In American Baptist Homes of the West d/b/a Piedmont Gardens, 359 NLRB No. 46 (December 15, 2012), the Board issued a decision relating to the duty of employers to furnish information in connection with union grievances over employee discipline. In Piedmont Gardens, the Board overruled its 1978 decision in Anheuser-Busch, Inc. relating to the duty of employers to provide a union with witness statements the employer obtained in connection with its investigation of employee misconduct. Under the old Anheuser-Busch rule, employers were not obligated under any circumstance to turn over such witness statements as part of their ordinary duty to furnish information to unions. There were some previous limitations to the Anheuser-Busch rule, in that the Board had held in New Jersey Bell Telephone, Inc., 300 NLRB 42 (1990), that employer investigative reports that included evidence gathered from witnesses generally must be turned over to a union upon request. However, the Board has now overruled any remnant of Anheuser-Busch and holds in Piedmont Gardens that if witness statements obtained by the employer are relevant to the processing of a grievance, the employer may only refuse to disclose the statements if it proves that it has a legitimate and substantial confidentiality interest in not disclosing them, and if it shows that this interest outweighs the union’s need for the information. The Board decided not to apply this rule retroactively to pending cases.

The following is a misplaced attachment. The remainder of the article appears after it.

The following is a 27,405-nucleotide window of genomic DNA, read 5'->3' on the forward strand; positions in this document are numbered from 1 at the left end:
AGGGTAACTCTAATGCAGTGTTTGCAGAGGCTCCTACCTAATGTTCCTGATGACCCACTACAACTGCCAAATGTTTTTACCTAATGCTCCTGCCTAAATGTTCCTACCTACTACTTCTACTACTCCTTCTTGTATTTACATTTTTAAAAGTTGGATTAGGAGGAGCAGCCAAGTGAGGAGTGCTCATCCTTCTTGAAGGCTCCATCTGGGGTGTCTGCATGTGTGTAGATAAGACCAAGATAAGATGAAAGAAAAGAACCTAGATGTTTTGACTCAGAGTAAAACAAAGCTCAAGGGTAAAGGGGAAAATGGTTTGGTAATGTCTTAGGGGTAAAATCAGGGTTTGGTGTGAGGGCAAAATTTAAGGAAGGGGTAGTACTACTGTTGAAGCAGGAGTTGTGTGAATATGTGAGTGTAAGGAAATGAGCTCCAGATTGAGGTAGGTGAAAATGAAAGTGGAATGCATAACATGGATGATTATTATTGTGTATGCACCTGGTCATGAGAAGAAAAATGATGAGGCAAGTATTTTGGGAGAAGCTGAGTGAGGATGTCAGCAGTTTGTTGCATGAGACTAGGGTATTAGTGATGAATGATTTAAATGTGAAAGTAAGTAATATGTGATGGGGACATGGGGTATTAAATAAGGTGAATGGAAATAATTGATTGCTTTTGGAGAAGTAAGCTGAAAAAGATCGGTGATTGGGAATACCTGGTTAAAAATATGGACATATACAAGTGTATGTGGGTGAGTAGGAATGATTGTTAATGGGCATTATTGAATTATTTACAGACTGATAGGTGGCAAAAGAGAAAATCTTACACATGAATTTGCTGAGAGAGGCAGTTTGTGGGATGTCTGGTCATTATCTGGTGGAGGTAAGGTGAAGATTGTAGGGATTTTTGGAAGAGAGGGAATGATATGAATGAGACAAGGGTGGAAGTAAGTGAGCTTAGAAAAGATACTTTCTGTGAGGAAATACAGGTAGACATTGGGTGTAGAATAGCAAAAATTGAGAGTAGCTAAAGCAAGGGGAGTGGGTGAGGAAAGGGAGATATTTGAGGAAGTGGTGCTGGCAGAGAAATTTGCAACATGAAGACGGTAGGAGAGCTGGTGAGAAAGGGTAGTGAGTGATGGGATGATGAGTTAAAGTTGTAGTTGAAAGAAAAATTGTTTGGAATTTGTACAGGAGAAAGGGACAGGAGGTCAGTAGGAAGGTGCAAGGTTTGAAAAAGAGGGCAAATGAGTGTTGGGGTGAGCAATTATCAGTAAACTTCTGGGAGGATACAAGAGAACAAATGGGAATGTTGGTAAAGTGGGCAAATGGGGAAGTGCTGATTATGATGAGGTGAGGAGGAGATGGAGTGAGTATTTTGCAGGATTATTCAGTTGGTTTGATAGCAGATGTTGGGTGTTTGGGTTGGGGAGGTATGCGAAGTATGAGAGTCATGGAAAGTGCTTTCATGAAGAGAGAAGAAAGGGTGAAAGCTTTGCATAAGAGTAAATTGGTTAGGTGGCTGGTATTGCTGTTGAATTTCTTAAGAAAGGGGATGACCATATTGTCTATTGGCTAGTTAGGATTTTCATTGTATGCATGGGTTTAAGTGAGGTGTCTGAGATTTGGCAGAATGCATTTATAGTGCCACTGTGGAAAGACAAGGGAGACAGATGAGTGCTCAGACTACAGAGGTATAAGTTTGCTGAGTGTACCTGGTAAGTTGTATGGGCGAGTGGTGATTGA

In Alan Ritchey, Inc., 359 NLRB No. 40 (December 14, 2012), the Board held for the first time that an employer whose employees are represented by a union – but which has not yet entered into a first collective bargaining agreement with the union – must bargain with the union over discretionary discipline issued to represented employees before imposing discipline. The Board concluded that application of an employer’s disciplinary system represents a mandatory subject of bargaining. Accordingly, the Board held that an employer in this circumstance must notify the Union and provide it with an opportunity to bargain before it imposes discipline on an employee. The purpose is to permit the Union an opportunity to effectively represent employees by convincing the employer that there are mitigating circumstances, alternative courses of action, or other factors that should cause the employer not to issue discipline or to issue less harsh discipline. The Board clarified that this duty does not obligate the employer to await impasse before imposing discipline, so long as the discipline is consistent with past practice or policy. Furthermore, the Board indicated that if there are exigent circumstances – meaning that the employer has a reasonable, good-faith belief that an employee’s continued presence presents a serious and imminent danger to the employer’s business or personnel – it may act to remove the employee (although not necessarily impose final discipline) before notifying the union and providing an opportunity to bargain. The Board also decided not to apply this holding retroactively.